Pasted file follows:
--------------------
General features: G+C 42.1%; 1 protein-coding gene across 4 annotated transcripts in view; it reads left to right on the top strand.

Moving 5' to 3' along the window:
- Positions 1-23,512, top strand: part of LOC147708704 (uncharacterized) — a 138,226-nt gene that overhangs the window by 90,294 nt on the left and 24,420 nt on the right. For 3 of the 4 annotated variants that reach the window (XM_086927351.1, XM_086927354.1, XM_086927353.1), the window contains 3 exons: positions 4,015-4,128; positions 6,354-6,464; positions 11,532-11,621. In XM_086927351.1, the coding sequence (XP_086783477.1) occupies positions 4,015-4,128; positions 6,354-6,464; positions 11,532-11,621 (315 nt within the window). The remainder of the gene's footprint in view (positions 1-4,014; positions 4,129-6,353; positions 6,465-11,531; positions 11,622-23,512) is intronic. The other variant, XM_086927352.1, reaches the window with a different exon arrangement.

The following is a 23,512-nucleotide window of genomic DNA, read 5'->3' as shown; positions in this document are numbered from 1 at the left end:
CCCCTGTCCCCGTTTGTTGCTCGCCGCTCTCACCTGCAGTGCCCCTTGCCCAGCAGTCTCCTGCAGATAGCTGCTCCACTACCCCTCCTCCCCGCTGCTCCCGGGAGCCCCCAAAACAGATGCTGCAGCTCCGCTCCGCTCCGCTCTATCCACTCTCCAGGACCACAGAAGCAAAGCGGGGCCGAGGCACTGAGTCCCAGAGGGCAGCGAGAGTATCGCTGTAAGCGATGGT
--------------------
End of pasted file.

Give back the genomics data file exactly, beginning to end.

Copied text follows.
General features: G+C 42.1%; 1 protein-coding gene across 4 annotated transcripts in view; it reads left to right on the top strand.

Moving 5' to 3' along the window:
- Positions 1-23,512, top strand: part of LOC147708704 (uncharacterized) — a 138,226-nt gene that overhangs the window by 90,294 nt on the left and 24,420 nt on the right. For 3 of the 4 annotated variants that reach the window (XM_086927351.1, XM_086927354.1, XM_086927353.1), the window contains 3 exons: positions 4,015-4,128; positions 6,354-6,464; positions 11,532-11,621. In XM_086927351.1, the coding sequence (XP_086783477.1) occupies positions 4,015-4,128; positions 6,354-6,464; positions 11,532-11,621 (315 nt within the window). The remainder of the gene's footprint in view (positions 1-4,014; positions 4,129-6,353; positions 6,465-11,531; positions 11,622-23,512) is intronic. The other variant, XM_086927352.1, reaches the window with a different exon arrangement.

The following is a 23,512-nucleotide window of genomic DNA, read 5'->3' as shown; positions in this document are numbered from 1 at the left end:
CCCCTGTCCCCGTTTGTTGCTCGCCGCTCTCACCTGCAGTGCCCCTTGCCCAGCAGTCTCCTGCAGATAGCTGCTCCACTACCCCTCCTCCCCGCTGCTCCCGGGAGCCCCCAAAACAGATGCTGCAGCTCCGCTCCGCTCCGCTCTATCCACTCTCCAGGACCACAGAAGCAAAGCGGGGCCGAGGCACTGAGTCCCAGAGGGCAGCGAGAGTATCGCTGTAAGCGATGGT